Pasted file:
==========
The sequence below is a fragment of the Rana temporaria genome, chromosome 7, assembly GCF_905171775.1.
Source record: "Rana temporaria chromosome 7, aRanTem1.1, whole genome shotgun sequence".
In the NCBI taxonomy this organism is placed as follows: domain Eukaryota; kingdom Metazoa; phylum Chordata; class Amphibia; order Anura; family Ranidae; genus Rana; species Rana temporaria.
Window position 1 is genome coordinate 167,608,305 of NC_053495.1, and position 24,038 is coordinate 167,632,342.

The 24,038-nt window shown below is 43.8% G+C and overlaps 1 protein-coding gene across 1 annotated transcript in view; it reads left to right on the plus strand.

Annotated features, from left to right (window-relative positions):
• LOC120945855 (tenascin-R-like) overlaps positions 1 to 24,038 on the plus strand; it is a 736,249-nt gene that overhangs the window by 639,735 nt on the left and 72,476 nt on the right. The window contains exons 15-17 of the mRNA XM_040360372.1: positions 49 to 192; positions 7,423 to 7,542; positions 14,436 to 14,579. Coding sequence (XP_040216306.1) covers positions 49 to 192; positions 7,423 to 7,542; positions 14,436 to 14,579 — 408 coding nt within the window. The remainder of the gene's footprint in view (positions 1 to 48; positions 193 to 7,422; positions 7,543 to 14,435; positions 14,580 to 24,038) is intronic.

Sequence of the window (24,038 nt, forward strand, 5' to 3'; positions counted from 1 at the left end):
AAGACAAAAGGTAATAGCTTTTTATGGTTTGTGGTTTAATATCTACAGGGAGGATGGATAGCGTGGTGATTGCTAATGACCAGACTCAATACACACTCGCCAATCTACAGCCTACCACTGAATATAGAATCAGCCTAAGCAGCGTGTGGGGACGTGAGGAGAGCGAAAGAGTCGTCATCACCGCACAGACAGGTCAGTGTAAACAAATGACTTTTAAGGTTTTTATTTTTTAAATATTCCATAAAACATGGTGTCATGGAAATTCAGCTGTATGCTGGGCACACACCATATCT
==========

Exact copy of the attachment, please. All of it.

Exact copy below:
The sequence below is a fragment of the Rana temporaria genome, chromosome 7, assembly GCF_905171775.1.
Source record: "Rana temporaria chromosome 7, aRanTem1.1, whole genome shotgun sequence".
In the NCBI taxonomy this organism is placed as follows: domain Eukaryota; kingdom Metazoa; phylum Chordata; class Amphibia; order Anura; family Ranidae; genus Rana; species Rana temporaria.
Window position 1 is genome coordinate 167,608,305 of NC_053495.1, and position 24,038 is coordinate 167,632,342.

The 24,038-nt window shown below is 43.8% G+C and overlaps 1 protein-coding gene across 1 annotated transcript in view; it reads left to right on the plus strand.

Annotated features, from left to right (window-relative positions):
• LOC120945855 (tenascin-R-like) overlaps positions 1 to 24,038 on the plus strand; it is a 736,249-nt gene that overhangs the window by 639,735 nt on the left and 72,476 nt on the right. The window contains exons 15-17 of the mRNA XM_040360372.1: positions 49 to 192; positions 7,423 to 7,542; positions 14,436 to 14,579. Coding sequence (XP_040216306.1) covers positions 49 to 192; positions 7,423 to 7,542; positions 14,436 to 14,579 — 408 coding nt within the window. The remainder of the gene's footprint in view (positions 1 to 48; positions 193 to 7,422; positions 7,543 to 14,435; positions 14,580 to 24,038) is intronic.

Sequence of the window (24,038 nt, forward strand, 5' to 3'; positions counted from 1 at the left end):
AAGACAAAAGGTAATAGCTTTTTATGGTTTGTGGTTTAATATCTACAGGGAGGATGGATAGCGTGGTGATTGCTAATGACCAGACTCAATACACACTCGCCAATCTACAGCCTACCACTGAATATAGAATCAGCCTAAGCAGCGTGTGGGGACGTGAGGAGAGCGAAAGAGTCGTCATCACCGCACAGACAGGTCAGTGTAAACAAATGACTTTTAAGGTTTTTATTTTTTAAATATTCCATAAAACATGGTGTCATGGAAATTCAGCTGTATGCTGGGCACACACCATATCT